- How and Who makes the traditional crafts in Nara? Let’s see how they work!
- A simple creation by carving a single piece of wood
- Nara lacquer ware showing the splendor of Tenpyo culture.
- Get some traditional Nara crafts for your family and friends.
How and Who makes the traditional crafts in Nara? Let’s see how they work!
There are many opportunities to see the work by the craftsmen of Nara, but there are very few opportunities to meet the actual people who create them. You might wonder how and who creates these works of art, so please visit Nara Craft Museum.
A simple creation by carving a single piece of wood
Ittobori, or a work of art created by carving a single piece of wood, is also called a Nara Ningyo doll. Nara is strongly connected to Buddhism and sculptors of Buddhist images have started making toys. The feature of Ittobori is its simplicity. The dolls are simply carved out of a single piece of wood and designed with some gold foil and mineral pigments. It is known as one of the traditional crafts of Nara. At first I thought that the craftsmen would be 70-year-old seniors, but they were actually 30-year-old men, which surprised me. It’s nice to know that the technique has been passed down through generations.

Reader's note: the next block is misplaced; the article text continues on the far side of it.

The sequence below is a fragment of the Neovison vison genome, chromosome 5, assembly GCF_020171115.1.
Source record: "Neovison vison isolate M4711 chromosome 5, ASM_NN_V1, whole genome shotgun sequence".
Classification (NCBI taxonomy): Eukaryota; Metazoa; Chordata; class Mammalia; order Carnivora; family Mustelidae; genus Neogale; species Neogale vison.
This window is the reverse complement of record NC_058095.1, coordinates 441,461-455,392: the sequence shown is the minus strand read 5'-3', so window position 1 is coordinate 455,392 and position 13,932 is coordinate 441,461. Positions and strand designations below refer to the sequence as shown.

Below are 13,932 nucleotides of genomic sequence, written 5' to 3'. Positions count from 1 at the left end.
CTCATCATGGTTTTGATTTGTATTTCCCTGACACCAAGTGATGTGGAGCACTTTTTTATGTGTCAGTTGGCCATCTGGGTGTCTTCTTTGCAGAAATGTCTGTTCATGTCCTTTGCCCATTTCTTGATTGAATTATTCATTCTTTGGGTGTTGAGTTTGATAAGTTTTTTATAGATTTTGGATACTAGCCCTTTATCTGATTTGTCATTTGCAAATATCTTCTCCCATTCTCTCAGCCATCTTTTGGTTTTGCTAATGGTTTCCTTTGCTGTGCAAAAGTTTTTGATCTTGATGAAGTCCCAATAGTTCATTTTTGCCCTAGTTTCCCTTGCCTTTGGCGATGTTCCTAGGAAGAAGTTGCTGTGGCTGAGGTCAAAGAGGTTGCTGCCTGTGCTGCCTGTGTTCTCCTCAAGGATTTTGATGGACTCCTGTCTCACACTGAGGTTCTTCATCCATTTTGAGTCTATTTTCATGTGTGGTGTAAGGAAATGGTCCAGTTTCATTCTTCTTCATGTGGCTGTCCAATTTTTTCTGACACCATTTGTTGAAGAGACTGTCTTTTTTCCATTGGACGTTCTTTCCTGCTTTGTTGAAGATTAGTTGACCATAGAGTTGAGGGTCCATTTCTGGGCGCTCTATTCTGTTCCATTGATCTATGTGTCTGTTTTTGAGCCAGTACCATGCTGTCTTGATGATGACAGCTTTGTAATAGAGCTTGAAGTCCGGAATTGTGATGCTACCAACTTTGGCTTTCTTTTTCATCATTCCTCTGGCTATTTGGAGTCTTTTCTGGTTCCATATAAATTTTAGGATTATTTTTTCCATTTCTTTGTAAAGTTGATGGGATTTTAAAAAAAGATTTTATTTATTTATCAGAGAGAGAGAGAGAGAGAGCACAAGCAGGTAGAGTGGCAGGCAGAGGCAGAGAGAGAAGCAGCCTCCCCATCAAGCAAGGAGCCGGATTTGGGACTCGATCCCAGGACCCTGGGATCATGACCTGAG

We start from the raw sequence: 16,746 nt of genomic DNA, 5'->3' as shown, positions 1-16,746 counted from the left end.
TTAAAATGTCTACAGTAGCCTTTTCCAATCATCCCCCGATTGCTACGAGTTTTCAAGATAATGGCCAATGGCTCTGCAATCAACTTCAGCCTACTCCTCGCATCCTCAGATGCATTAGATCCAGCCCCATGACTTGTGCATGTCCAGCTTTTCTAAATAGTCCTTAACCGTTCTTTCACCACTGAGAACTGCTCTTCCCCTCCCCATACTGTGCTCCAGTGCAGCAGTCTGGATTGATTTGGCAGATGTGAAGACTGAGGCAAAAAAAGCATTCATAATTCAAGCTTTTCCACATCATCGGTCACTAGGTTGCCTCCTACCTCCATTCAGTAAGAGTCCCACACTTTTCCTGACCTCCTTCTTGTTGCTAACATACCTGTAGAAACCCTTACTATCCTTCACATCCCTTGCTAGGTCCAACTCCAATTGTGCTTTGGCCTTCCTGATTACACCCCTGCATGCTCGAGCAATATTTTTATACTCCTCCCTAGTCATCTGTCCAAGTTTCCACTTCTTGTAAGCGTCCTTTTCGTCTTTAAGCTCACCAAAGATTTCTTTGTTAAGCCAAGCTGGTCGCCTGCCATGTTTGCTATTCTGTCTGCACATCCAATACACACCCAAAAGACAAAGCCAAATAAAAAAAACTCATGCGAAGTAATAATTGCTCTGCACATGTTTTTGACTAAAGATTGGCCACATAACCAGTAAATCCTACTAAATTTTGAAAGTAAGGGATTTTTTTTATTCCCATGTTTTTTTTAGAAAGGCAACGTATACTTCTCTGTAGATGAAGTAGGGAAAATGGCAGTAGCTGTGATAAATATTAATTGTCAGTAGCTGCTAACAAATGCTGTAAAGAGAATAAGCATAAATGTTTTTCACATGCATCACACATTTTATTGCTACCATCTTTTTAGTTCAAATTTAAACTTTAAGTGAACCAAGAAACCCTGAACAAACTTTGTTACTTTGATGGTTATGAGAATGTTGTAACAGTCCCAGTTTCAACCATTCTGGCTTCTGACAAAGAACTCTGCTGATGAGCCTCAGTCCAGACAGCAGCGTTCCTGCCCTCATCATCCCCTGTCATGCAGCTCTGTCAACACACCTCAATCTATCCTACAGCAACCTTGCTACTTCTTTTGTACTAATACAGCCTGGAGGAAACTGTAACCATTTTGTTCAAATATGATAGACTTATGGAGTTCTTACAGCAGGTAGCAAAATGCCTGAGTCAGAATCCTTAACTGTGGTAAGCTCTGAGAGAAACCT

Nara lacquer ware showing the splendor of Tenpyo culture.
Nara has flourished as the final eastern destination of the silk-road. The influence of the silk road culture can be seen in Nara lacquer ware. During the Nara period (710〜794), splendid patterns were developed called “Tenpyo” patterns, and replicate the shells of Abalones, Yako shells, and Cho shells. Other Techniques like the “Hyomon” and “Kingin-heidatsu” were also commonly used during that period.
I was able to see the shells that show the process of making mother of pearl. It’s rare to see these shells in Nara, because of it’s distance from the ocean. I imagine that these shells were special gifts in Nara at that time. The origin of mother of pearl is in Persia and Greece, which intrigued me.
Get some traditional Nara crafts for your family and friends.
You can buy some souvenirs at the shop inside the museum. They are all made by craftsmen in Nara, and they often represent new techniques and new culture. Take a look at the many kinds of Nara crafts offered and then go choose what you like on Sanjo street or Nara machi. The Nara Craft Museum is free of charge, so go visit and find that special piece of art in Nara!
1−1 Azemamechō, Nara city, Nara Prefecture〒630-8346